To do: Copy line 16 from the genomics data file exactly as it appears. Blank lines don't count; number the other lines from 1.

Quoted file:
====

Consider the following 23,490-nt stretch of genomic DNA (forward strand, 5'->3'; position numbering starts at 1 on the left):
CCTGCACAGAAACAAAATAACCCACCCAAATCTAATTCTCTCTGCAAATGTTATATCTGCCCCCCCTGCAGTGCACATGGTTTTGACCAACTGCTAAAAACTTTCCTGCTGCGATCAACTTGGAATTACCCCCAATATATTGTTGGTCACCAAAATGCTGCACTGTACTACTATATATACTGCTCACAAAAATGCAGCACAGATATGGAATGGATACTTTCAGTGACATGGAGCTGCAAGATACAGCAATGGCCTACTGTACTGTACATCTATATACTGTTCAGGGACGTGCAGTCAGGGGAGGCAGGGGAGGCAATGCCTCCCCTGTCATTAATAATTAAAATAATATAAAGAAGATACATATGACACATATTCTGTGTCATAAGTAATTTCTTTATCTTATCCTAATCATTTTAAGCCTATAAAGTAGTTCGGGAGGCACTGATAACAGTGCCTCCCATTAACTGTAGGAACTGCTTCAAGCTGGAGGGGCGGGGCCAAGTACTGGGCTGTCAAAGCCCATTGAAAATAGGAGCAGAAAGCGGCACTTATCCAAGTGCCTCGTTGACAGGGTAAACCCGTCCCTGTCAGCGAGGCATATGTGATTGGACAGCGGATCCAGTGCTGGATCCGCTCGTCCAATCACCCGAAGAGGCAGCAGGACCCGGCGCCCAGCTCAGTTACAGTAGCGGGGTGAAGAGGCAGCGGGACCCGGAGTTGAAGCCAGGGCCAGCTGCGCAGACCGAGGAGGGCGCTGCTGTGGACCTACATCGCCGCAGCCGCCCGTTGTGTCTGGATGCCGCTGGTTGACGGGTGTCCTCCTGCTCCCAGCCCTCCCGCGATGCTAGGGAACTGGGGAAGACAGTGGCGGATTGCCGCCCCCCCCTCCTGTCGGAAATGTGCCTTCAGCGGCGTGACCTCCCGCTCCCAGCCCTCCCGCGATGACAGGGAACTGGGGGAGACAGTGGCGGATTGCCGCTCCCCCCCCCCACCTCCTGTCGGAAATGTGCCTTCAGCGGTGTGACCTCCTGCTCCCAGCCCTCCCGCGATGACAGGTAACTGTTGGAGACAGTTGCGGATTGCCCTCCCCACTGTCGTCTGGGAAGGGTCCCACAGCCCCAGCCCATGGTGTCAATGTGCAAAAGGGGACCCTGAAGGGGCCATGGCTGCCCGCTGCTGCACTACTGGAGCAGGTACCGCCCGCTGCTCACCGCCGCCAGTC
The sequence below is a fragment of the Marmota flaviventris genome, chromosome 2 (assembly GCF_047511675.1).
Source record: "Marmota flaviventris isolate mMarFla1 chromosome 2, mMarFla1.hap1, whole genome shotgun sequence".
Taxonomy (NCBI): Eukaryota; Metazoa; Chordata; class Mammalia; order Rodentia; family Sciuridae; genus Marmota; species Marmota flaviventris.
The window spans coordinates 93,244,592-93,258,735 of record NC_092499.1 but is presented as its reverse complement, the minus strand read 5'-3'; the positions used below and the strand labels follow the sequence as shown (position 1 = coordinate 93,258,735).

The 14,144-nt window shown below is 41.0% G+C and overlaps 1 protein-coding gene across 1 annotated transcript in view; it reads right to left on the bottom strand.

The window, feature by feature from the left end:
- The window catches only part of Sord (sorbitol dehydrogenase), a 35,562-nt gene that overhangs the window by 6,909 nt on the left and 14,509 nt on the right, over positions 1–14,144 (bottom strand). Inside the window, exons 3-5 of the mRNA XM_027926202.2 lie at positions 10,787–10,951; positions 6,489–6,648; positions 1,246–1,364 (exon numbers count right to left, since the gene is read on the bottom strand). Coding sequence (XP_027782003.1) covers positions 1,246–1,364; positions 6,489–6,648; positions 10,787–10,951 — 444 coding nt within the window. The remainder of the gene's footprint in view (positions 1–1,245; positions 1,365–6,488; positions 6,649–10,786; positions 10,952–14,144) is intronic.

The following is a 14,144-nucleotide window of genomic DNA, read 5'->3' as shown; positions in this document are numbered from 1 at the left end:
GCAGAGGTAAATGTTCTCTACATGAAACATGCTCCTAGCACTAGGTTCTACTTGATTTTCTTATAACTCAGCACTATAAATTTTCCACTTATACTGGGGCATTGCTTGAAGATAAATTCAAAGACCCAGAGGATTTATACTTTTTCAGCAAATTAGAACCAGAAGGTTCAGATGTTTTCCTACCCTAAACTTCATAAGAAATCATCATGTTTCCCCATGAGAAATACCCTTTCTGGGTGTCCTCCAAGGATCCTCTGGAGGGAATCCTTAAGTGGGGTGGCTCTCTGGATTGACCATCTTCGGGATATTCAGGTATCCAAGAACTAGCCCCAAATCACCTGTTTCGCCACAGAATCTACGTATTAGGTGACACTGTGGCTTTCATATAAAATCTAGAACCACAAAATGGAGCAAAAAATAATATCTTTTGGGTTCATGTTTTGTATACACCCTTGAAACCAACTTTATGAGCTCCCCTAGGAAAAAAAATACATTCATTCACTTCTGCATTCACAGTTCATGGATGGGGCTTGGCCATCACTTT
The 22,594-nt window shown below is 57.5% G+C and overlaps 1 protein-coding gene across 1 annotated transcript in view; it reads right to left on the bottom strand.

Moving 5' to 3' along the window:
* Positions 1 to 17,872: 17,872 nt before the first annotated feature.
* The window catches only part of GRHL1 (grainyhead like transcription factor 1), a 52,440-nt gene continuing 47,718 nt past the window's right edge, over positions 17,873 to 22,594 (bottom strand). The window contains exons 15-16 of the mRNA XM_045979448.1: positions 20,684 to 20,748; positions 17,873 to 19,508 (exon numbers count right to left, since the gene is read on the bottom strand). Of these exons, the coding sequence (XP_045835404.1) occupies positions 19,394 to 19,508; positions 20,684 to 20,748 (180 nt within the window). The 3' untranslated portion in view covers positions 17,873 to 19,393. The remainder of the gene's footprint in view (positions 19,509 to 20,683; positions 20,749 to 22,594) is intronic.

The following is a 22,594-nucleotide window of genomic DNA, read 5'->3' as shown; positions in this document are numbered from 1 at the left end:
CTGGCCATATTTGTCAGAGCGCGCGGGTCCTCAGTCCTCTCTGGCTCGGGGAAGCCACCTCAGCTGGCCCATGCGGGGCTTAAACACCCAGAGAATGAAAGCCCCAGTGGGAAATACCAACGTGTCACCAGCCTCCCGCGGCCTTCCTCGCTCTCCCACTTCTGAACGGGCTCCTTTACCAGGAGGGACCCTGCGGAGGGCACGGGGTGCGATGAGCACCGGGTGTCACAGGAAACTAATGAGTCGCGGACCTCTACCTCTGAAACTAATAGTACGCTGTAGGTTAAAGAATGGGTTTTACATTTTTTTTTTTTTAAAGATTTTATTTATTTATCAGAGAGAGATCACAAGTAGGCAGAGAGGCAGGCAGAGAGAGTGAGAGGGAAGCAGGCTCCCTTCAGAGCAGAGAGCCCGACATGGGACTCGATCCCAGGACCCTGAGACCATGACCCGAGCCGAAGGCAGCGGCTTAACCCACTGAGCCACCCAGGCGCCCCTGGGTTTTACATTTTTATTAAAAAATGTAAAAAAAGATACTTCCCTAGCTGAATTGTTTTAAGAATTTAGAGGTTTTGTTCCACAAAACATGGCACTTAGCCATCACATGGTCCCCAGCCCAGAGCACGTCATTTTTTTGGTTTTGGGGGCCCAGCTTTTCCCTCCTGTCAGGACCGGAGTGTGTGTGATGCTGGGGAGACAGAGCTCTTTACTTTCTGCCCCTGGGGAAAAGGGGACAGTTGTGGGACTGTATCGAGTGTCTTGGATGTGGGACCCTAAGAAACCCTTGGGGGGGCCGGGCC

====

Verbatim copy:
The following is a 22,594-nucleotide window of genomic DNA, read 5'->3' as shown; positions in this document are numbered from 1 at the left end: